Just one of the protests against bullfighting. | MDB


The governing board of the Balearic parliament does not consider that there is anything in the Spanish Constitution which should prevent the enforcement of Balearic legislation on bullfighting.

The president (speaker) of parliament, Baltasar Picornell, has presented the parliament's submissions regarding the legislation to the Constitutional Court, with which the Spanish government lodged an appeal against the legislation last month. Drawing on parliament's legal services, the report, in addition to addressing the articles to which Madrid has objected, expresses some surprise that so much emphasis should be given to specific regulation rather than to the principles of the Constitution.

The Balearic government has already made its views known, and the regional attorney is making a separate submission. This draws in part on European Union precepts in challenging the Spanish government's stance. The parliament report is more direct than either of these. It states that the Constitution does not prevent regional governments from regulating events with bulls. It also makes clear that the Balearic law does not prohibit bullfighting. Instead, there is a different approach.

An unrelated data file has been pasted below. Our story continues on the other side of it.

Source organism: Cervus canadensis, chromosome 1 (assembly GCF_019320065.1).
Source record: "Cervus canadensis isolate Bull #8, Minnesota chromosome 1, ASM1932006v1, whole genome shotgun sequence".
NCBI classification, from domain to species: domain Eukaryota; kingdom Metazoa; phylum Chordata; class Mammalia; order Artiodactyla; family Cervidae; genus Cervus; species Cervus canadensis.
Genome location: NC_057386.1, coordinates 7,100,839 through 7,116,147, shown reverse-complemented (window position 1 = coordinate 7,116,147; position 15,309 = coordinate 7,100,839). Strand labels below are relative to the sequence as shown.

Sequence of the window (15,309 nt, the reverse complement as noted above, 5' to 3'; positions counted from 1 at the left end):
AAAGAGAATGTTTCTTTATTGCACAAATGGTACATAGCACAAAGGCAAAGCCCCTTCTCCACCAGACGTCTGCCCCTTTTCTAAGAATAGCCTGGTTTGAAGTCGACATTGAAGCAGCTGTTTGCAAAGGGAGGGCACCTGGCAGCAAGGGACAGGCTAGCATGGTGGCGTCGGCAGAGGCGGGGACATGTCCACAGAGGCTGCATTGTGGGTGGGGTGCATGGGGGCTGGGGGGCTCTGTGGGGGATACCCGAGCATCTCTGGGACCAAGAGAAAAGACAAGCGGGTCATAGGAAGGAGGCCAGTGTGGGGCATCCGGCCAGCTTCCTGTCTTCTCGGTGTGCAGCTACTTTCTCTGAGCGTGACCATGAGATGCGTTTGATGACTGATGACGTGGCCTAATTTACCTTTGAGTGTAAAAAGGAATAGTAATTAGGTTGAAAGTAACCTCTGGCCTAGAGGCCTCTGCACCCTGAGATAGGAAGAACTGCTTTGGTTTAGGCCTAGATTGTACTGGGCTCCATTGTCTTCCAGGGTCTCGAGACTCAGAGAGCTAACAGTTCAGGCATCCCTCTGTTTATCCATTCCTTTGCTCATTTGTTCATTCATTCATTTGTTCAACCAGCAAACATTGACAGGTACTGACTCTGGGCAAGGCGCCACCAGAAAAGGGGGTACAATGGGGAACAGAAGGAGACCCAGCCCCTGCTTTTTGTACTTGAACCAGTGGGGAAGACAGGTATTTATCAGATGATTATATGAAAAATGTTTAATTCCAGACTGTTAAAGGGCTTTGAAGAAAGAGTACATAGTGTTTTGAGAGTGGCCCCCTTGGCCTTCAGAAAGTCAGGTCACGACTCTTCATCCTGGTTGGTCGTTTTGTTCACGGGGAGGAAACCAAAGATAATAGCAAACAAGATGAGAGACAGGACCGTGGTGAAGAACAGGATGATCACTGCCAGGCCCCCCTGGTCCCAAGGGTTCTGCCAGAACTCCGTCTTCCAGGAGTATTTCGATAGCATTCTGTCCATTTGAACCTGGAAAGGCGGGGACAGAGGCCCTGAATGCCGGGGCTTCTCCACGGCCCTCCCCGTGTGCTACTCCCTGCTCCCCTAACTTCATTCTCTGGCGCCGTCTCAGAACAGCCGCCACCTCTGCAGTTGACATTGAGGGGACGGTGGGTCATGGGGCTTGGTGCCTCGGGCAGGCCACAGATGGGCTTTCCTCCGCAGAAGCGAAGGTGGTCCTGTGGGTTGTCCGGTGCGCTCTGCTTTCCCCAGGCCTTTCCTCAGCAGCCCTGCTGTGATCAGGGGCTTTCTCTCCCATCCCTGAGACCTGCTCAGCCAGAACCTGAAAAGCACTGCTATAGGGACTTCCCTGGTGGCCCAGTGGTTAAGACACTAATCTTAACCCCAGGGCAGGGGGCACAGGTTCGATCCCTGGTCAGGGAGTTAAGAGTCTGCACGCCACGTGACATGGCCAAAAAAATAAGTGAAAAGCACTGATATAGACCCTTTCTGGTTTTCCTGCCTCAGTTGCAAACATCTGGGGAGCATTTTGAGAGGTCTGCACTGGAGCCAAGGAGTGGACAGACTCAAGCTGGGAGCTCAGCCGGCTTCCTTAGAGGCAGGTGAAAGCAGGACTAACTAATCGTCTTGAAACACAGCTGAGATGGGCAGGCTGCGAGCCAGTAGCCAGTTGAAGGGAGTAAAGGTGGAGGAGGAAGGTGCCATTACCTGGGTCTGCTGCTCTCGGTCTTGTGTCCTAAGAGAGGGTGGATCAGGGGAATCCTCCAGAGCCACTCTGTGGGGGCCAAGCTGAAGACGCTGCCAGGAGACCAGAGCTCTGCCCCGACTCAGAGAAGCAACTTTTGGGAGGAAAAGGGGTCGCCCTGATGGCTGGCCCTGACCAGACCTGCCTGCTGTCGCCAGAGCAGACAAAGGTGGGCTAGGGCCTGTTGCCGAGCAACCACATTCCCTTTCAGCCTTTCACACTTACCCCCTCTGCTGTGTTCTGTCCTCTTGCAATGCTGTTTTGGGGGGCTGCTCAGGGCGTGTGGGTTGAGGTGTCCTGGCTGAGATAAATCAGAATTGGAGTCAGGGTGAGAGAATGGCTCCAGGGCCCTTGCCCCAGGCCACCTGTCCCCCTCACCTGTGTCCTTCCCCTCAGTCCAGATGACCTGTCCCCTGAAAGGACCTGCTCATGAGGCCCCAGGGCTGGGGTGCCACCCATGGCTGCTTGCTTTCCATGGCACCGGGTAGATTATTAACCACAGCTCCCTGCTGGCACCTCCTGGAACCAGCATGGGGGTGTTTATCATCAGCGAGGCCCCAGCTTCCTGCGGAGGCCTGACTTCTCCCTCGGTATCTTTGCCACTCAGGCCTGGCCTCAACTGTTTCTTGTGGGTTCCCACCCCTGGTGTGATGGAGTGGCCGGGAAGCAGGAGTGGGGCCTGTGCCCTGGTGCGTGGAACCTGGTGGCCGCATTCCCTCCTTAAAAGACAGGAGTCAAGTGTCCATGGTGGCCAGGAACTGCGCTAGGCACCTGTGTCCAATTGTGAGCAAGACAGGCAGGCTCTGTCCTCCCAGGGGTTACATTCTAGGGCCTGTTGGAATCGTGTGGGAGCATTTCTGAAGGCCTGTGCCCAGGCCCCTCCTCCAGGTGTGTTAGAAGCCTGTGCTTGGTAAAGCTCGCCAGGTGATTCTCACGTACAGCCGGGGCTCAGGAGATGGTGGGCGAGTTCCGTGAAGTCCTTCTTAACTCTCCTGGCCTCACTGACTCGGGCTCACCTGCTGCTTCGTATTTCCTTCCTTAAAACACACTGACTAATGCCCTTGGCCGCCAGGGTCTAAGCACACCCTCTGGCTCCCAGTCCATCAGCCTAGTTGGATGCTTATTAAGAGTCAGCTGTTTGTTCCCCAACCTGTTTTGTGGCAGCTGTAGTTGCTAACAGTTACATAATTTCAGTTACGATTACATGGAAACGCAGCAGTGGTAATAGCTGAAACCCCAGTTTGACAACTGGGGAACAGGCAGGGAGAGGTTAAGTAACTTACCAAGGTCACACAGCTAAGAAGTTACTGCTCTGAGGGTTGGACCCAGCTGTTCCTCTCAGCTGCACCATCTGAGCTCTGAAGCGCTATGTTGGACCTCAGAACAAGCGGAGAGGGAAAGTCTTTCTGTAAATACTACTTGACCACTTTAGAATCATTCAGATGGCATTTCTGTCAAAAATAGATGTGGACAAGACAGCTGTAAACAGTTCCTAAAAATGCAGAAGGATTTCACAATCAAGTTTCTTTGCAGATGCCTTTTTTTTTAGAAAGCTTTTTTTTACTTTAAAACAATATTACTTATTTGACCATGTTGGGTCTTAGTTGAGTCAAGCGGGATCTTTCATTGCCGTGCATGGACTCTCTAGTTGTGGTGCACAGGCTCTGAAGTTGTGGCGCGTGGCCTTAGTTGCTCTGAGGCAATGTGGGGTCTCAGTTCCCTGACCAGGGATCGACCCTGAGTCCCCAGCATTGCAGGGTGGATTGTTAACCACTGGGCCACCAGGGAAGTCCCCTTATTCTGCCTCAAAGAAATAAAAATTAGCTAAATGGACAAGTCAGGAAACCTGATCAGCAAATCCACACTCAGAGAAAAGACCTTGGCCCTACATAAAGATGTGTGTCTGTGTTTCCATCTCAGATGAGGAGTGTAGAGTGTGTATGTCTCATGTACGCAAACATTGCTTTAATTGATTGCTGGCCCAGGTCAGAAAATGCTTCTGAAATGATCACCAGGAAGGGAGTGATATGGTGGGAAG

Madrid's appeal is mostly based on bullfighting as an aspect of cultural heritage. Parliament disputes this by referring to the changing nature of culture and even of the bullfight itself. There is, states the report, no rule which defines what the bullfight is or should be.